Lenten Pastoral Letter 2022 from the House of Bishops
Dear Brothers and Sisters in Christ,
‘Do not fear, for I am with you, do not be afraid, for I am your God; I will strengthen you, I will help you, I will uphold you with my victorious right hand.’(Isiah 44:10)
As the pandemic rages on, and as Russia and Ukraine plunge ever deeper into conflict, it is all the more important for us to stay true to our Father’s promise. For he is with us, and he has not abandoned us. When we can look up to him with steadfast faith, and we the faithful can brave the waves together, the time will come when we shall finally reach the shores under the protection of our Lord. Be not afraid, for our Lord Jesus walks with us, and the church is a constant companion in our times of fear and doubt. Whenever you are in need, please contact your clergy who are here for you.
Lent is here, and for forty days it is customary for the church to ask the faithful to undergo a period of simplicity, discipline, and self-denial, such that we can place our lives entirely in the hands of God, and be closer to him. In these forty days, let us dedicate more time to bible reading, praying, meditation, self-reflection, and reading devotional books. Let us allow ourselves to be guided by the Holy Spirit, and be renewed and transformed. Let us turn away from sin, and return to the way of holiness.
Lent is a time we examine the darkness and weaknesses in our lives. The love of God will guide us through the death and resurrection of Christ that we may also overcome darkness and enter the life of light.
There are three main things that we should all take heed of during Lent:
(1) Fasting is a tradition common amongst many Christians during Lent. In modern times, this would mean cutting off certain pleasures from our daily lives as a form of self-denial, perhaps reducing the hours we spend on the Internet, on video games, online shopping, or how much chocolate we eat. On top of these, it is important that we try to put away the negativity and pessimism that arose from this ongoing pandemic. The virus has been with us for more than two years now, and many feel desperate, lost, and hopeless at the situation. Some find themselves trapped in a dark and dismal state. In this Lent, we need to say ‘No’ to such hopelessness, and let the faithfulness of God and his loving protection be the transforming agent to our negativity and stress. The purpose of Lenten fasting is to teach people not to focus on our weakness, but to understand the greatness and truth of our heavenly father. Let us not be pulled down by the pandemic this year, but rather, raise our eyes to meet the face of God above, and let his tender mercy come upon us. For he is our sure refuge, and with him, we can find the strength and faith to face everything.
(2) During Lent, as we try to stay away from sins, we should also seek to make our lives well-pleasing to God. As we face rising unemployment, decreasing income, and the prospect of being kept in quarantine or COVID testing, what can we do to glorify God and to help others? We can help those who are in need. For example, teaching the elderly who may not know how to operate all sorts of pandemic-related mobile applications, and who do not know how to find the latest information about the pandemic. We should help those who come from low-income households, that they may live a stable life amidst these uncertainties. We should also check on our brothers and sisters in Christ frequently via phone calls and messages. As we are stuck at home, we should take the opportunity to spend the time understanding our family members better, that our bonds and love may grow deeper. In these difficult times, we are to look after each other, to help one another, and to dedicate even more love and care to those around us. These are the times when we learn to love one another.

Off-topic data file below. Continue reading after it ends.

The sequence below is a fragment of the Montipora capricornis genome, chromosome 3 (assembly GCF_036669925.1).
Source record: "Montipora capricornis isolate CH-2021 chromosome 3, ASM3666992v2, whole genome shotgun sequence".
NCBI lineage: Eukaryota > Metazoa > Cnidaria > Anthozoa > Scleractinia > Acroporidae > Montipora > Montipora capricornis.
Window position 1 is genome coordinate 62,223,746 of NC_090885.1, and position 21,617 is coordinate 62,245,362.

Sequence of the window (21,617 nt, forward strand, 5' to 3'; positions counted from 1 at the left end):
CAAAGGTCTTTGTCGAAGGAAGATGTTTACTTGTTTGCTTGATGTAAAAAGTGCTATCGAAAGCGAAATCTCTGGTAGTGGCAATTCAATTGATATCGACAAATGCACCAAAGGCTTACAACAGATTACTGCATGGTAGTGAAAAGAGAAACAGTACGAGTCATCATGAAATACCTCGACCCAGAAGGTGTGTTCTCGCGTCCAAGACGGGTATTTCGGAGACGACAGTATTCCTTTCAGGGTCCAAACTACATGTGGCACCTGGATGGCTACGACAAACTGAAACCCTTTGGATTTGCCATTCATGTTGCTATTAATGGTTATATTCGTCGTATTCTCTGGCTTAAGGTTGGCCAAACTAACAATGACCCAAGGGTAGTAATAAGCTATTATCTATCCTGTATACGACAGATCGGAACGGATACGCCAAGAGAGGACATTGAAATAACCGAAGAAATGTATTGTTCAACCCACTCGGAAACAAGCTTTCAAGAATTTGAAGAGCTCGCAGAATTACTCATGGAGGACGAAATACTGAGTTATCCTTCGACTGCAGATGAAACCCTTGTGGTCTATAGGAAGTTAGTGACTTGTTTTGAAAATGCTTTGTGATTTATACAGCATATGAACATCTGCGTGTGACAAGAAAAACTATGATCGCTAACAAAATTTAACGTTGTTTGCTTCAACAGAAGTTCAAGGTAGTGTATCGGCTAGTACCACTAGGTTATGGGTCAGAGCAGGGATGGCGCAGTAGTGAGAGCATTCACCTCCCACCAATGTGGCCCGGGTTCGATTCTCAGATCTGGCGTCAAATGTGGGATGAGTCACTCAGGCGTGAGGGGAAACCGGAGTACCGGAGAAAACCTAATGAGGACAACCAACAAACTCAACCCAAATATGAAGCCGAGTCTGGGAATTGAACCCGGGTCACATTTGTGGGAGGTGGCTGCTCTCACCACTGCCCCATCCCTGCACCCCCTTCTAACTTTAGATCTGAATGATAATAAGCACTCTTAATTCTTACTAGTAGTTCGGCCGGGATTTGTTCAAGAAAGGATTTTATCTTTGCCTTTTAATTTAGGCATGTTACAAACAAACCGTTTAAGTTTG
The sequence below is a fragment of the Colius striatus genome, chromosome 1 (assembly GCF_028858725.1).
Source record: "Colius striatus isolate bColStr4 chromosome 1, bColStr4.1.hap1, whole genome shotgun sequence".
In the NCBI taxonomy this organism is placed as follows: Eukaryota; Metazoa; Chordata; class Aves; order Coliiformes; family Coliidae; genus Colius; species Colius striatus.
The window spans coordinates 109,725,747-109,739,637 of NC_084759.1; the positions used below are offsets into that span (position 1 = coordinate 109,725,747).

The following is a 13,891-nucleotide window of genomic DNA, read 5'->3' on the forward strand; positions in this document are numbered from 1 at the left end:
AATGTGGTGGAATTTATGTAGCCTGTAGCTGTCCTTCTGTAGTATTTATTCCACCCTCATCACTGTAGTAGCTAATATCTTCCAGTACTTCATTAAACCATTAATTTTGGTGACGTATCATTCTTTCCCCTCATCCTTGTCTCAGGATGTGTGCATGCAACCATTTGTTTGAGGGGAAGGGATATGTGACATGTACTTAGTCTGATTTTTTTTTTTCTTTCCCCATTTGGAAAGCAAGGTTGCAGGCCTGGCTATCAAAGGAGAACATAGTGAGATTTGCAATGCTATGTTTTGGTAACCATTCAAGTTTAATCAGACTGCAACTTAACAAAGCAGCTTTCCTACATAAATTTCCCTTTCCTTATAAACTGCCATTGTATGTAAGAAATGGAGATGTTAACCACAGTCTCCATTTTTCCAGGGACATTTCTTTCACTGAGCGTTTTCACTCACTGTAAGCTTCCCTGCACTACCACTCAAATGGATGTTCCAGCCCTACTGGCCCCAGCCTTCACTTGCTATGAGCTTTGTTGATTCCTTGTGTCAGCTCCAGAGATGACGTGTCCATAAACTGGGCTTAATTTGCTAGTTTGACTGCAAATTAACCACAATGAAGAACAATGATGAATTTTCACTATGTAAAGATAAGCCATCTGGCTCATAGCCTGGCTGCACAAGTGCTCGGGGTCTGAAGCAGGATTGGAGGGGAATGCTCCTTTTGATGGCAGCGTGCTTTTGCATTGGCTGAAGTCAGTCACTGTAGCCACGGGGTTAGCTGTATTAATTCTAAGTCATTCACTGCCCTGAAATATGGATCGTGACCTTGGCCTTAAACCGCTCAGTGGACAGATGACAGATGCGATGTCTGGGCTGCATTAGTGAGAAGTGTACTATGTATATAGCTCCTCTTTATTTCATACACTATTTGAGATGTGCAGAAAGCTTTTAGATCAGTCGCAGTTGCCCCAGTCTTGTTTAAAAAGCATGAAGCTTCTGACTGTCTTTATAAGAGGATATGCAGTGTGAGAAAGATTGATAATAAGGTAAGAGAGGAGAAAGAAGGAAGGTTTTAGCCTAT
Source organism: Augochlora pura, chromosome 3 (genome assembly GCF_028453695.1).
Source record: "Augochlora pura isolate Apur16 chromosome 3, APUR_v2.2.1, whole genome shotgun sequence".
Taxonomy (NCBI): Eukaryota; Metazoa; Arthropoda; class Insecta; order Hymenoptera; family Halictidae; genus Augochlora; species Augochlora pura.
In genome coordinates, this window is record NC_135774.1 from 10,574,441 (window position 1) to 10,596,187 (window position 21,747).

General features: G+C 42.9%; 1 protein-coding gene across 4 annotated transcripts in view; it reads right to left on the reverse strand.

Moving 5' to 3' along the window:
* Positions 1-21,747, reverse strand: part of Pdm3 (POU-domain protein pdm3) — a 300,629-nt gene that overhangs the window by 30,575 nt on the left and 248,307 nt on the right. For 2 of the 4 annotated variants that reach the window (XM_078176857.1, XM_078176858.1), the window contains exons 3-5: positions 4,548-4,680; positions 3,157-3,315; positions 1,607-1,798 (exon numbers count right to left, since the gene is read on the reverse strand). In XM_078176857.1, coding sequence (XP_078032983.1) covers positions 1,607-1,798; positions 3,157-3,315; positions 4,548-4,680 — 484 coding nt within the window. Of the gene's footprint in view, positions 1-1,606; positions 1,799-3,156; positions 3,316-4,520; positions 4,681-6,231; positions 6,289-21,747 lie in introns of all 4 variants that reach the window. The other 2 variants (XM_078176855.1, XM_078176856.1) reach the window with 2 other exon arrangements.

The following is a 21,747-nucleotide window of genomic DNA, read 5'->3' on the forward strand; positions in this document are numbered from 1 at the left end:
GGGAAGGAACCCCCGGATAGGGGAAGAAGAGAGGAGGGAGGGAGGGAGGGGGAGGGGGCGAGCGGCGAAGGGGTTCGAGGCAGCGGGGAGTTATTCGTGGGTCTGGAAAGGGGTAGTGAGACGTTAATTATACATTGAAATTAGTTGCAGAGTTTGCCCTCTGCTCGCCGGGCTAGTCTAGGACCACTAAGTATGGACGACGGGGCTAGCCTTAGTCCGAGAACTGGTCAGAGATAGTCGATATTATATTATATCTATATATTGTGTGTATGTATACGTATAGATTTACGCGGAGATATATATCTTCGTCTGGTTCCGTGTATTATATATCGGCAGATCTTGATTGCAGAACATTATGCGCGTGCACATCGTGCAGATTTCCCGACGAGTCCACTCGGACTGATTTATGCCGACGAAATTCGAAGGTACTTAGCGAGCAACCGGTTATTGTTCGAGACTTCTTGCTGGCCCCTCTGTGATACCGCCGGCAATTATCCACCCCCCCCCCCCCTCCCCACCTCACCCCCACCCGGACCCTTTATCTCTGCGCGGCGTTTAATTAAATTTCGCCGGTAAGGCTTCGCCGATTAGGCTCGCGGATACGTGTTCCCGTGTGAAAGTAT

(3) As we pray and meditate throughout this Lent, it is also a great opportunity for us to learn to ‘wait’. Though we cannot fully understand God’s plans for this pandemic, and while we pray for worldwide recovery, we hold firm the belief that our God is the God of history. As we seek peace in our prayers, we must not forget the infected and their families, and pray that God may heal and protect them. We pray as well for all the front end and support staff who worked tirelessly against the pandemic, especially our medical workers, COVID testers, and government officials. May God grant them wisdom and strength. We pray for those who are waiting to be admitted into hospitals and those who are quarantined at home, that they may find peace and health. May God look with favour upon those who have fallen into economic difficulties, and may God grant us all peace and faith, that we may march on in these pandemic times, and persevere against all odds. May we turn to the example of St Paul, that we could ‘Rejoice in hope, be patient in suffering, and persevere in prayer’. May we find true communion in God through prayers.
The Lenten season is a time for reshaping our lives. With this ongoing pandemic, let us rediscover the truth that our very existence is in the loving care of God. With faith, we may walk each day with God, and with his power we can each day drive back darkness. May God guide us through a meaningful Lent, and may God protect us, that the pandemic may come to an end soon. May his peace prevail, and may God bless each of us.
++ Andrew Chan + Timothy Kwok + Matthias Der